The theory goes that if someone wants to download Windows illegally, they might consult Google. Maybe if they don't consider Windows worth paying for, maybe they would pay for a Mac. Could it be that Apple is targeting Windows pirates? It’s not like software pirates have a reputation for buying things. Do people that intend to pirate Windows even search for “download Windows 7” anyway? Are they just after people who don’t know any better? If you have any possible explanation for this, let us know in the comments.
Microsoft's Bing and JiWire have a proposition for you. Free WiFi in exchange for using Bing. Interested? The promotion would give users free Internet access at participating hotspots if they do just one search with Bing. In conjunction with JiWire’s advertising network, Microsoft will be extending the offer to various hotels and airports.
The campaign was started in September at several thousand locations. It managed to attract between 30 and 40 percent of visitors to the hotspots. This is extremely high, as most ads only get interaction from 0.1 to 0.2 percent of people. Microsoft reportedly plans to continue with the promotion, which is a part of JiWire’s Ads for Access campaign. The campaign allows companies to give customers something in exchange for their time. This can be taking a survey, watching a video ad, or (in this case) using the Bing search engine.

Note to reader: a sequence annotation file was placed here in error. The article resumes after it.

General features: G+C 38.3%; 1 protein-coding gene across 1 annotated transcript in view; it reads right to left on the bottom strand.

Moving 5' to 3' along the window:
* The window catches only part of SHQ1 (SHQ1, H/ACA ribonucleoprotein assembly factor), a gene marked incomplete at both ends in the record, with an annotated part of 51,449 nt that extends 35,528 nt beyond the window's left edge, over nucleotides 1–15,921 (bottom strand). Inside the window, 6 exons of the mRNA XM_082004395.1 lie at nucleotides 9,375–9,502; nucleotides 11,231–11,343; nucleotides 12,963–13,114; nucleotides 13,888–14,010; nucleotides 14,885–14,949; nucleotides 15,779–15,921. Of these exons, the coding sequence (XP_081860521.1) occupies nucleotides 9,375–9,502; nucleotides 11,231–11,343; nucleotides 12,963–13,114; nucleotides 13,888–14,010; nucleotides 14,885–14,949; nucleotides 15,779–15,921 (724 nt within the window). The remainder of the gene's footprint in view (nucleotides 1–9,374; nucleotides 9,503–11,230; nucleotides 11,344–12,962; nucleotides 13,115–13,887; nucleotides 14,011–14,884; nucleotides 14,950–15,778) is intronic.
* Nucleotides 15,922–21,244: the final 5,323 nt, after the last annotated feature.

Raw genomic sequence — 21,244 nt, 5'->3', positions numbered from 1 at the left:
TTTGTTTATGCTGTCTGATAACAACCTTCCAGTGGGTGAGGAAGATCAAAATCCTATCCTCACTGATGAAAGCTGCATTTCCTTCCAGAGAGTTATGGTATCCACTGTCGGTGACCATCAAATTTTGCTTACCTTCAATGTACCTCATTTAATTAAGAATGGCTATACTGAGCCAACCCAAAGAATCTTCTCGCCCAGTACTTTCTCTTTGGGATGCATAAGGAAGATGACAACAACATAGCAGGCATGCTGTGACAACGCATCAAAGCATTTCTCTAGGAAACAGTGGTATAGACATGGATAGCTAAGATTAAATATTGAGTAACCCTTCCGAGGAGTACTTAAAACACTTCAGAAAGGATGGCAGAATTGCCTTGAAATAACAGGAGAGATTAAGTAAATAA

The next time you’re in an airport, keep an eye out for these ads. It could get you free access courtesy of a certain Redmond software giant.
Facebook is the king of social networking with more users than any other web 2.0 site. With all those users, it’s also an attractive place for scammers that want access to lots of eyeballs. After a few embarrassments, Facebook is promising to take a stronger stance against deceptive advertising.
Facebook has gotten a bit of a black eye in the press lately after some companies using the platform were accused of scamming users. These scams often come in the form of special offers and surveys within games. Facebook’s Nick Giano wrote in a blog post that the site was aware of the problem and was actively working on it.